The likes of Wilfred Owen and Yusef Komunyakaa spoiled us on war poetry, so when we read Brian Turner's Here, Bullet we are acutely aware of the lineage of soldier poets, and we are vigilantly skeptical of the tricks of the trade.
This is how I approached the book, having already seen the moon loaded on an ox cart, and an ecstasy of fumbling for gas masks. I must admit that my first glance at Here, Bullet was full of sneers and critiques of the overuse of the verb "brings" (though I must say that Komunyakaa uses it in similarly weak fashion) and other such technical snobbery before I remembered that I had not been reading as a reader but as a skeptic, a contrarian, applying bad Iraq war political discourse habits and to poetry.
I realized this was unfair only when the poems told me, themselves. The strength came over the course of a few weeks after my first reading of Here, Bullet when I began to realize that Turner's images were still with me, showing up in my own writing, in my responses to news (and fake news) reports on the war. It was then that I realized Turner deserved another chance.
On subsequent readings, I have found a great deal to admire in Here, Bullet.
It would be critical blasphemy to suggest that Turner's "In The Leupold Scope" is as good or better than Komunyakaa's "Starlight Scope Myopia," on which it is modeled, but Turner makes a rather valient effort at keeping up with the elder in his use of image. Where Komunyakaa puts the image of the moon on the oxcart, Turner puts a woman hanging laundry, "dressing the dead, clothing them / as they wait in silence." The final stanza begins, "She waits for them to lean forward / into the breeze, for the wind's breath / to return the bodies they once had…" and concludes with women, men, and children filling these clothes and running hard into the horizon. The image is beautiful and powerful, coming home to the comfortable American who will likely never know an accurate death count of Iraqi citizens.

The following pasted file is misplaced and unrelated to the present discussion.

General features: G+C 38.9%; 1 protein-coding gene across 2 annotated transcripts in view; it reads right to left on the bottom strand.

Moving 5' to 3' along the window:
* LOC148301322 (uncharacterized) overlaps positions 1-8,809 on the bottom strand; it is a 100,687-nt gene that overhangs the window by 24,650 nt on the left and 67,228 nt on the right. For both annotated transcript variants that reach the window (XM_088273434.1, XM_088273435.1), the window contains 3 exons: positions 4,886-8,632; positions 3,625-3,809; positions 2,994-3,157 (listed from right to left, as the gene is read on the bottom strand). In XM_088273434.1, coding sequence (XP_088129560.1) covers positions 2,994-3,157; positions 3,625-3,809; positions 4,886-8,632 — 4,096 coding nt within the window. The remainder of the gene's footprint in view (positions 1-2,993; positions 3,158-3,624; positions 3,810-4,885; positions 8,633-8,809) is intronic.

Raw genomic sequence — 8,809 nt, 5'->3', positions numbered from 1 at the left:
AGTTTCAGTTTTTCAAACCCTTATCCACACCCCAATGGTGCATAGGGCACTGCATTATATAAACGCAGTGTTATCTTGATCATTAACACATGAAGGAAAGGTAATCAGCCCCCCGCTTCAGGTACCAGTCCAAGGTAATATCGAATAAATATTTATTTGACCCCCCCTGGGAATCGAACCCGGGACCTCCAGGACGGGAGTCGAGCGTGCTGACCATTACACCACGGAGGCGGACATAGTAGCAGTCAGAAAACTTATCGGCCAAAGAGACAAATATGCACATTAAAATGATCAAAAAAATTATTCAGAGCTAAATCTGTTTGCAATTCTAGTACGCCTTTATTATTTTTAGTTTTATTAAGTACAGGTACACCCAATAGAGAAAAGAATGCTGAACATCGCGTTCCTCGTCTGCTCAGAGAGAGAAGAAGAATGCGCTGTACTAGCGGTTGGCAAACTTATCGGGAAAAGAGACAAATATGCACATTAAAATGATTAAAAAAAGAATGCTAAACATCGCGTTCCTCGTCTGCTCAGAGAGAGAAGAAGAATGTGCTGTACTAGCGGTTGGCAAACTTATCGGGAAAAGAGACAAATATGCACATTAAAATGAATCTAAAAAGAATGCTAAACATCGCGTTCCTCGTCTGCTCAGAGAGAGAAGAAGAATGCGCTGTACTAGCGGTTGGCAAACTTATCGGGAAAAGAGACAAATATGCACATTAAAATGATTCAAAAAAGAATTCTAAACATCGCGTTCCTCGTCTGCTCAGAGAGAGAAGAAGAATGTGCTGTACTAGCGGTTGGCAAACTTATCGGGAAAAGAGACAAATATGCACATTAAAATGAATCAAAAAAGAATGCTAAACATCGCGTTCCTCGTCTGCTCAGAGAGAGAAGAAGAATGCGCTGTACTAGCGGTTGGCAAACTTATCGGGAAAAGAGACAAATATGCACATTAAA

The long poem, "2000 lbs.", is equally powerful and resonant, giving names to the victims of a suicide bomber who destroys a crowded market, killing both American soldiers and Iraqi civilians, all in confusion and disbelief, in shock, as one might imagine anyone of any culture would be in such a situation.
Other poems, such as "Two Stories Down," "What Every Soldier Should Know," and the book's title poem, are more individual, more personal, often dealing with understanding Iraqi culture and the enemy combatants while confronting death, personally. The result is an emotional response to the war that is more real, more moving than the rhetoric of the war debate has been to this point, even among veterans and family who have gained headlines and even political office speaking out against the war.
As a collection, Here, Bullet prints an image on the mind and a feeling on the consciousness of the reader in poetry that is strongest in its immediacy. Turner captures moments and emotions, delivering them to the reader as a letter home – here, with lines blacked out not by censors for national security, but by the reader's preconceptions of the war. The letter home assures the family that the son or daughter survives, and the poetry of Brian Turner assures that the soldier (and the Iraqi civilian, and even the enemy soldier) is still human.